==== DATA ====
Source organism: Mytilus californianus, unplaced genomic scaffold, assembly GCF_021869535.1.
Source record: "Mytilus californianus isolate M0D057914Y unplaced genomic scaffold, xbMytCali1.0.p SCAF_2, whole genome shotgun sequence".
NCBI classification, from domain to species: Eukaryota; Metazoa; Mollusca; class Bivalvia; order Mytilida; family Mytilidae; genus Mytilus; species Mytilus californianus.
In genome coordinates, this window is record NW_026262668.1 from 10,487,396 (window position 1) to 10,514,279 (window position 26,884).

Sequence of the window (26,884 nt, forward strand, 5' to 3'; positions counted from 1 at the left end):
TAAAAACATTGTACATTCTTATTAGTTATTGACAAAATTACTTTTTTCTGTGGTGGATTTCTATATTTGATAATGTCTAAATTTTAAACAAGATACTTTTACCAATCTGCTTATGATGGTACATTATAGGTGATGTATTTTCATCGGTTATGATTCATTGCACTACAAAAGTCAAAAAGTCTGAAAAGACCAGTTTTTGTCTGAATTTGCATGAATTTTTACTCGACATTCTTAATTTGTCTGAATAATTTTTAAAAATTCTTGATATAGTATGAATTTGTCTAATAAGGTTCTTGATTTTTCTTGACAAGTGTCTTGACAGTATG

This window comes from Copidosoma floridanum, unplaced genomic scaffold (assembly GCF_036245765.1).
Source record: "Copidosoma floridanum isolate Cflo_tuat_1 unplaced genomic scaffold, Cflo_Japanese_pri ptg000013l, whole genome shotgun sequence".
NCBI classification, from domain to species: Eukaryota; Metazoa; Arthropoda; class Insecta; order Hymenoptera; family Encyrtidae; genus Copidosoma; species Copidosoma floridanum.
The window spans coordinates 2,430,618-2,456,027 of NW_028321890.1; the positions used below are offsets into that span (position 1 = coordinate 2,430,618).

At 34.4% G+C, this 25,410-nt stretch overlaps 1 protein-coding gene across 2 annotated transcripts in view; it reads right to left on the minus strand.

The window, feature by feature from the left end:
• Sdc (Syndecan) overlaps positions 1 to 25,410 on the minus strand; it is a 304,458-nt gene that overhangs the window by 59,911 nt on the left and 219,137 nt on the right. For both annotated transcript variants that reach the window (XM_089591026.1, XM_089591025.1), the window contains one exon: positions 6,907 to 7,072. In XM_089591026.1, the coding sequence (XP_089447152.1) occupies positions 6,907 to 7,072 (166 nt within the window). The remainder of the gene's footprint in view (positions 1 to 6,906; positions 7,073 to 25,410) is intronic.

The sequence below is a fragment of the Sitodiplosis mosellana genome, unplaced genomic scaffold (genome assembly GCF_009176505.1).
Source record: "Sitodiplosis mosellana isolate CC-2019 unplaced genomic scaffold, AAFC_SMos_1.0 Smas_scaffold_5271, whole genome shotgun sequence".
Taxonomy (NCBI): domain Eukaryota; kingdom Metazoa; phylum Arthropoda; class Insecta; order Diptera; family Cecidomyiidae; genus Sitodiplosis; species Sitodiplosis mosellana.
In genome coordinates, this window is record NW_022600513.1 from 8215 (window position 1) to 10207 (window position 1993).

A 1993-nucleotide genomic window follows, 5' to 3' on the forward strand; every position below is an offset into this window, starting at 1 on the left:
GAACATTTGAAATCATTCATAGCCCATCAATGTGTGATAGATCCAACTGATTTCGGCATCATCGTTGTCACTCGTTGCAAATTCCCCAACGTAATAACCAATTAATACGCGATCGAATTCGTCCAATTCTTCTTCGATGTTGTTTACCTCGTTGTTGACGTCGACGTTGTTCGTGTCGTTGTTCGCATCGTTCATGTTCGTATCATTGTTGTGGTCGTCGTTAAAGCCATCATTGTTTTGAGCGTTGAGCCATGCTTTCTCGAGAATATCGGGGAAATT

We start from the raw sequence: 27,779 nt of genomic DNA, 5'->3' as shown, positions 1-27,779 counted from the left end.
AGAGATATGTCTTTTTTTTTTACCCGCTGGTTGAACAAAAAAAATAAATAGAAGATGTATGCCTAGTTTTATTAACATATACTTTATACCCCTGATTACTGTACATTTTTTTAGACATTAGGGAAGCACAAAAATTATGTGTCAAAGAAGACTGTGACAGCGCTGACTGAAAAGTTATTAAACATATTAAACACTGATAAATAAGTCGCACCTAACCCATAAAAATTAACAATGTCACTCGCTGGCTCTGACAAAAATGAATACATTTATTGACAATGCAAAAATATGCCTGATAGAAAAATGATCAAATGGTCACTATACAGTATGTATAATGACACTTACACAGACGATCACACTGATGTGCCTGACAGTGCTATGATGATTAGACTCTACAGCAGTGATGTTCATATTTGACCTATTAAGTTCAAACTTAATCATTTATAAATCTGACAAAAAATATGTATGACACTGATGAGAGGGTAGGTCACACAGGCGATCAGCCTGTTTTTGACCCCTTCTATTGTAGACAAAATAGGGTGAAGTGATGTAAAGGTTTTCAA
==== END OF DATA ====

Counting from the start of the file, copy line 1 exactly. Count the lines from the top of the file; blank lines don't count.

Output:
Source organism: Mytilus californianus, unplaced genomic scaffold, assembly GCF_021869535.1.